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Earthquake Damage at Bhaktapur
There is a lot of earthquake damage on Bhaktapur, more than we saw in Kathmandu even back in 2016, just 11 months after the earthquake. Repair work is ongoing but many buildings have been lost. For the first time in Nepal, I felt like we were visiting a disaster site and part of me felt wrong about that.
Don’t let the damage put you off, there is still plenty of Bhaktapur intact.
Should You Come to Bhaktapur for The Day or Stay Overnight?
Absolutely stay overnight in Bhaktapur! Unless you book a tour or take a guide, you won’t see everything in a day. Like us you’ll get caught-up in wandering the streets and miss half the good stuff, the ancient city stretches on and on with square after square.
Also, this place comes alive in the evenings. Market stalls appear as the days cool into dusk and the tour groups disappear. Candles flicker around temples and every night there was drumming , singing and chanting sounding from the square. Don’t expect night life, even the shops are all shut by 8pm, but the people are out on the streets doing what they do of an evening.
Also don’t miss Kathmandu’s other Durbar squares after dark, likewise, they come to life and it’s wonderful to be there.
If you stay overnight in Bhaktapur you can also enjoy breakfast on a rooftop in sight of the snows of the Himalayas ( if you’re lucky with the weather) as the Lukla- Kathmandu flights stream overhead. It’s much nicer being in Bhaktapur when the tour groups aren’t around and for that you need to stay a day or two. Check out the hotel we used, it was great.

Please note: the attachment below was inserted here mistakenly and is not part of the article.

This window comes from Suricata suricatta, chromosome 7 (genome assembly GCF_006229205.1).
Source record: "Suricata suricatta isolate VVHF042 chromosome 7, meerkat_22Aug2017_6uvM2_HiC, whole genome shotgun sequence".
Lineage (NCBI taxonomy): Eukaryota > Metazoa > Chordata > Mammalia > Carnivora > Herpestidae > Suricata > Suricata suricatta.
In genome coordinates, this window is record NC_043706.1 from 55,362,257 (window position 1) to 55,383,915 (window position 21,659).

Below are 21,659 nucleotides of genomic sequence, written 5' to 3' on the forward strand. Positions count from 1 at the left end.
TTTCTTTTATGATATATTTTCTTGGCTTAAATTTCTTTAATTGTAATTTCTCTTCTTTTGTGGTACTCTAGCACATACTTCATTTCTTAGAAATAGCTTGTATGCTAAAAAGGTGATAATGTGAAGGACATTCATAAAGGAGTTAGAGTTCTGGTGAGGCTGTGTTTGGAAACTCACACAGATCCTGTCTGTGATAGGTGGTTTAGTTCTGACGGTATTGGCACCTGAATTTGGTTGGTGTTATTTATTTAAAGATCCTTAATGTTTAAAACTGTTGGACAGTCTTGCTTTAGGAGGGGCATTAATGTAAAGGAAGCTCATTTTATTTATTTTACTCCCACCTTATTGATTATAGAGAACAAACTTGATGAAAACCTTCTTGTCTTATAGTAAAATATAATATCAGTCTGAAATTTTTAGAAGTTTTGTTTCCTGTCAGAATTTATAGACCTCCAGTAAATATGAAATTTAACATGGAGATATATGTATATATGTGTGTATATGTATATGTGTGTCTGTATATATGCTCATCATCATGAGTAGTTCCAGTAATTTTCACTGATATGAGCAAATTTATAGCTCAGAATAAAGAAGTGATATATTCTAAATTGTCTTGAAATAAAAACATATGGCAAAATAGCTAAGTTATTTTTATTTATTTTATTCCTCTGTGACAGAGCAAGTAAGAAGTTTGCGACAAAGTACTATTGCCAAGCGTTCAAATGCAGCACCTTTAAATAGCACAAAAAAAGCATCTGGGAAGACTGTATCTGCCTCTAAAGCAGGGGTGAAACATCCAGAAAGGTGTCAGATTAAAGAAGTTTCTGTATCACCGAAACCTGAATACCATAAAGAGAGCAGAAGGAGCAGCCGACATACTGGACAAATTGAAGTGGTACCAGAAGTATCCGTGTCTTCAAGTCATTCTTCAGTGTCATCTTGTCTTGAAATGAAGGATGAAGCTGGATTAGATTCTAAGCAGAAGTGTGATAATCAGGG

Walking Around Bhaktapur, Our Video
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Most of the restaurants in Bhaktapur seem to be on the rooftops, so bring your climbing legs.
Most we’ve tried have been pretty touristy and average.
This little momo shop, below, was a stand out. A plate of momos in a tourist restaurant might cost you 300 Rs, plus 10% service charge, plus 13% tax. If you eat here, with the locals, you get excellent momos with curry sauce and fiery red chilly for just 60 Rs a serve. A very delicious bargain. There’s no menu and the momos are buff, no veg option. My kids don’t like momos. How is that possible ?
The kids are really enjoying veg thukpa, dal and rice, cheese, ideally paneer pakodas and, of course, the ju ju dhau. Nepali food is D’s favourite world cuisine, he says.
Coffee in Bhaktapur
Try Beans coffee shop, it looks out onto the Bhaktapur Durbar square. An Americano cost us 100 Rs here. There are quite a few coffee shops around the tourist area of the old city.
Ju Ju Dhau is from Bhaktapur Nepal
Ju Ju Dhau is the king of yoghurts and it comes from Bhaktapur Nepal. I haven’t tasted it but Chef and the boys swear it’s amazing. King curd is famous throughout Nepal and you’ll find it easily in most Bhaktapur restaurants, better yet, buy it from a little shop in a person-sized terracotta pot.
If you’re heading to Nepal it would be a great shame to miss Bhaktapur. It’s on the way to Nagarkot, so if you’re heading that way for the famous hill top views of the Himalayas, it makes perfect sense to stop in Bhaktapur for a couple of days. I love Kathmandu, I really love it, but Bhaktapur has won me round. I think if we were spending extended time in Nepal (maybe as a digital nomad base, the wi-fi has been great here) I might choose Bhaktapur. After a few days, people know us and we’re no longer just a face in the crowd. It’s a place where I feel we belong and part of me wants to stay here and never leave. So if you can, do it. Visit Bhaktapur Nepal. You can head back to our main Nepal travel blog page here. We’re in the Himalayas for months yet, sign up to follow!